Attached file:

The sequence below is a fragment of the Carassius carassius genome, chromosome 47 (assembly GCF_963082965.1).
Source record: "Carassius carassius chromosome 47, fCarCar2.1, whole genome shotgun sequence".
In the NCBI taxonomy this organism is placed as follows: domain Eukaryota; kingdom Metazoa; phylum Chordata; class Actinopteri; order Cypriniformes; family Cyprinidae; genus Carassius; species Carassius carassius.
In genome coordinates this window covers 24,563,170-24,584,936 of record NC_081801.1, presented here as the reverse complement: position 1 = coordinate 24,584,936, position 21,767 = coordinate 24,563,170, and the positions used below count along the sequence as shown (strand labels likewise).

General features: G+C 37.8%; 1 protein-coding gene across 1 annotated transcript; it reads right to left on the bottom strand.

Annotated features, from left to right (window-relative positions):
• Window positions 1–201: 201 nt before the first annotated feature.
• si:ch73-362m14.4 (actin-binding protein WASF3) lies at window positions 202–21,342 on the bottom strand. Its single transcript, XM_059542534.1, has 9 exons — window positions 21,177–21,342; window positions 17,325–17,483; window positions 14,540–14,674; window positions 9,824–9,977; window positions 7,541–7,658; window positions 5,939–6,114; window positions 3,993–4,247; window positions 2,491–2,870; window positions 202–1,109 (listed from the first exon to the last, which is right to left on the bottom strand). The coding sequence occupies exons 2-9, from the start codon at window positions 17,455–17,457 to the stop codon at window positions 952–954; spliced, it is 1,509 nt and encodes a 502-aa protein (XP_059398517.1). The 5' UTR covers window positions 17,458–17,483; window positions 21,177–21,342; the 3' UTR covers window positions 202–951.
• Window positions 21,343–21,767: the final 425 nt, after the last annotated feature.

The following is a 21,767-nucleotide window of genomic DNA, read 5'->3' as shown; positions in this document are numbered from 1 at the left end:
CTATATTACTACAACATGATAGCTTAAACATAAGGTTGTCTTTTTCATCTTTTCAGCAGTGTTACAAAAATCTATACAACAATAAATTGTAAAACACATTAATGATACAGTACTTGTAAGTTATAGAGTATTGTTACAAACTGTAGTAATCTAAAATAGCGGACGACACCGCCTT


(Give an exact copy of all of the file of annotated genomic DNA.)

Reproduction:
The sequence below is a fragment of the Carassius carassius genome, chromosome 47 (assembly GCF_963082965.1).
Source record: "Carassius carassius chromosome 47, fCarCar2.1, whole genome shotgun sequence".
In the NCBI taxonomy this organism is placed as follows: domain Eukaryota; kingdom Metazoa; phylum Chordata; class Actinopteri; order Cypriniformes; family Cyprinidae; genus Carassius; species Carassius carassius.
In genome coordinates this window covers 24,563,170-24,584,936 of record NC_081801.1, presented here as the reverse complement: position 1 = coordinate 24,584,936, position 21,767 = coordinate 24,563,170, and the positions used below count along the sequence as shown (strand labels likewise).

General features: G+C 37.8%; 1 protein-coding gene across 1 annotated transcript; it reads right to left on the bottom strand.

Annotated features, from left to right (window-relative positions):
• Window positions 1–201: 201 nt before the first annotated feature.
• si:ch73-362m14.4 (actin-binding protein WASF3) lies at window positions 202–21,342 on the bottom strand. Its single transcript, XM_059542534.1, has 9 exons — window positions 21,177–21,342; window positions 17,325–17,483; window positions 14,540–14,674; window positions 9,824–9,977; window positions 7,541–7,658; window positions 5,939–6,114; window positions 3,993–4,247; window positions 2,491–2,870; window positions 202–1,109 (listed from the first exon to the last, which is right to left on the bottom strand). The coding sequence occupies exons 2-9, from the start codon at window positions 17,455–17,457 to the stop codon at window positions 952–954; spliced, it is 1,509 nt and encodes a 502-aa protein (XP_059398517.1). The 5' UTR covers window positions 17,458–17,483; window positions 21,177–21,342; the 3' UTR covers window positions 202–951.
• Window positions 21,343–21,767: the final 425 nt, after the last annotated feature.

The following is a 21,767-nucleotide window of genomic DNA, read 5'->3' as shown; positions in this document are numbered from 1 at the left end:
CTATATTACTACAACATGATAGCTTAAACATAAGGTTGTCTTTTTCATCTTTTCAGCAGTGTTACAAAAATCTATACAACAATAAATTGTAAAACACATTAATGATACAGTACTTGTAAGTTATAGAGTATTGTTACAAACTGTAGTAATCTAAAATAGCGGACGACACCGCCTT